});
                }
            }
        }]);

The name of the directive is the same as the used html element. The heading value is added to the scope, this way the template can use the parameter as taken from the heading attribute of the html element. During the linking phase we add a watch to the current location. If it changes we check all navigation items and change the active item. The code to do this is coming from the configured controller. The next code block shows this controller.

function NavbarCtrl($scope) {
    var items = $scope.items = [
        {title: 'Home', link: 'dashboard'},
        {title: 'Queries', link: 'query'},
        {title: 'Statistics', link: 'stats'}
    ];

    this.select = $scope.select = function (item) {
        angular.forEach(items, function (item) {
            item.selected = false;
        });
        item.selected = true;
    };

    this.selectByUrl = function (url) {
        angular.forEach(items, function (item) {
            if ('/' + item.link === url) {
                $scope.select(item);
            }
        });
    };
}

Creating your own service

AngularJS is an mvc framework. Just like we did on the server, we want controllers to have as little amount of functionality as possible. That is why we try to extract functionality into services and inject the service into the controller. The following code block shows creating and registering the service. For now just one method is shown, obtaining all the indexes.

var serviceModule = angular.module('myApp.services', []);
serviceModule.factory('elastic', ['$http', function (http) {
    function ElasticService(http) {
        this.indexes = function (callback) {
            http.get('/_status').success(function (data) {
                callback(data.indices);
            });
        };
	}
    return new ElasticService(http);
}]);

In the second line we register the service elastic. This service has one method called indexes. What the service does is not that important yet. Now let us have a look at how this is used in a controller.

function QueryCtrl($scope, $dialog, ejsResource, elastic) {
    $scope.loadIndices = function () {
        elastic.indexes(function (data) {
            $scope.indices = data;
        });
    };
}
QueryCtrl.$inject = ['$scope', '$dialog', 'ejsResource', 'elastic']

By reusing the name elastic we can inject the service. In line 3 we demonstrate using the indexes function. The last line is used to be able to inject objects by name even if we use minify and obfuscate functionality. To make the picture complete the next block shows the html to print the buttons for the different indexes.

<div class="row-fluid">
    <div class="span2"><span class="text-info">Available indexes:</span>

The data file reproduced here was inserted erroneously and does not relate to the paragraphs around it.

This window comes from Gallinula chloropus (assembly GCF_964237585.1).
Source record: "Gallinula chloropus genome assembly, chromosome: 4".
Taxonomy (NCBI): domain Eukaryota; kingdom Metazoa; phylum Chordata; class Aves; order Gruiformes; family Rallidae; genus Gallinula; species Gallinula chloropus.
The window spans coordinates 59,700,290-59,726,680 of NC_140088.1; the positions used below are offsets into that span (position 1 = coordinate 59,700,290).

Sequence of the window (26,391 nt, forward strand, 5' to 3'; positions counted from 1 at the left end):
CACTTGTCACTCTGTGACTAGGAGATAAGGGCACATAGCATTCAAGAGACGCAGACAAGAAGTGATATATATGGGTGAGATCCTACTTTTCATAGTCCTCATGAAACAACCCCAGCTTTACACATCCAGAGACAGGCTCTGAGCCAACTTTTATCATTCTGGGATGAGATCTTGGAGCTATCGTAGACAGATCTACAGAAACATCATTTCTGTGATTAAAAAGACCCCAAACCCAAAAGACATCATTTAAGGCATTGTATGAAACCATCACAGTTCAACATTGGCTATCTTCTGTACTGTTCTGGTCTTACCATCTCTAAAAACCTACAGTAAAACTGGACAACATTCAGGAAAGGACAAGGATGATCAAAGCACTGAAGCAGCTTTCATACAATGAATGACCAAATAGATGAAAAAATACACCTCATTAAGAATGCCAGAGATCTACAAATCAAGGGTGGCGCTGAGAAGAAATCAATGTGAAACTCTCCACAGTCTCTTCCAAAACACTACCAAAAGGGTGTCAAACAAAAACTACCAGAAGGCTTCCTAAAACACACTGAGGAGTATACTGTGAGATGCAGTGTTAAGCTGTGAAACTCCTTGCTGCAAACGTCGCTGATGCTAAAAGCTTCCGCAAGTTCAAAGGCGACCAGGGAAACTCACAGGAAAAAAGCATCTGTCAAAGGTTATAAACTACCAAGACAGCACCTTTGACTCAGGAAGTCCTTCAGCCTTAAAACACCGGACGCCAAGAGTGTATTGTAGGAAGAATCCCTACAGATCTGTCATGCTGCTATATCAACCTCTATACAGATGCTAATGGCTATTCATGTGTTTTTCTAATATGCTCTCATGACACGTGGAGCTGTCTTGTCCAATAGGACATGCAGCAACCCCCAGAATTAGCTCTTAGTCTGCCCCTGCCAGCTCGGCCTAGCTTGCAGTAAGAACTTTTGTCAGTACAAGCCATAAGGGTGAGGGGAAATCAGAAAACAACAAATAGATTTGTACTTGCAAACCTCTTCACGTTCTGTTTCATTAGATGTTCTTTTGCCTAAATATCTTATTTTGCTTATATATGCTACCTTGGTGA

<button popover-placement="right"
                popover="Here you can select the index that we query over. If you select nothing, we query over all data"
                class="btn btn-mini btn-link"><i class="icon-question-sign"></i></button>
    </div>
    <div class="span10">
        <div id="chooseIndexBtn" class="btn-group" data-toggle="buttons-checkbox">
            <div class="btn btn-mini" ng-click="chooseIndex(key)" ng-repeat="(key,value) in indices">{{key}}</div>
        </div>
    </div>
</div>

Creating a popover for help buttons

The html block in the previous section also shows the integration with the popover. There are two additional attributes for the button called popover-placement and popover. This functionality is provided by the angular/bootstrap integration. You can find more information about this plugin here. Using it is as easy as initializing the ui.bootstrap library as a module. Check the section describing the app.js file.

Creating a modal for adding facets

Creating the module is similar to the popover. We just make use of the bootstrap/angularjs integration. The following code block show the function that opens a dialog and handles the response of the dialog.

    $scope.openDialog = function () {
        var opts = {
            backdrop: true,
            keyboard: true,
            backdropClick: true,
            templateUrl: 'template/dialog/facet.html',
            controller: 'FacetDialogCtrl',
            resolve: {fields: angular.copy($scope.fields)}};
        var d = $dialog.dialog(opts);
        d.open().then(function (result) {
            if (result) {
                $scope.facets.push(result);
                $scope.changeQuery();
            }
        });
    };

The source code shows we obtain the template from the file facet.html and the logic is in the FacetDialogCtrl controller. These files contain some logic for selecting the right facet and showing different input fields based on the selected facet. The code is straightforward and therefore I leave it up to the reader to have a look at the code.

Concluding

This blog post has given an idea about writing components with AngularJS. You have seen how to use the different Bootstrap components using AngularJS. I hope you have more understanding now about what you can do with AngularJS. Of course I still only scratched the surface here.

References

2 Responses

  1. March 15, 2013 at 02:51 by Mark

    Were there any lessons learned?

  2. August 12, 2013 at 06:26 by Mohammad

    I wrote this easy to use angular seed with a cleaner directory layout and modules loaded asynchronously with RequireJS. The most important part is, it loads controllers in a per-demand basis, meaning: there is no overhead in loading bunch of unnecessary controllers before you need. Definitely, give it a try.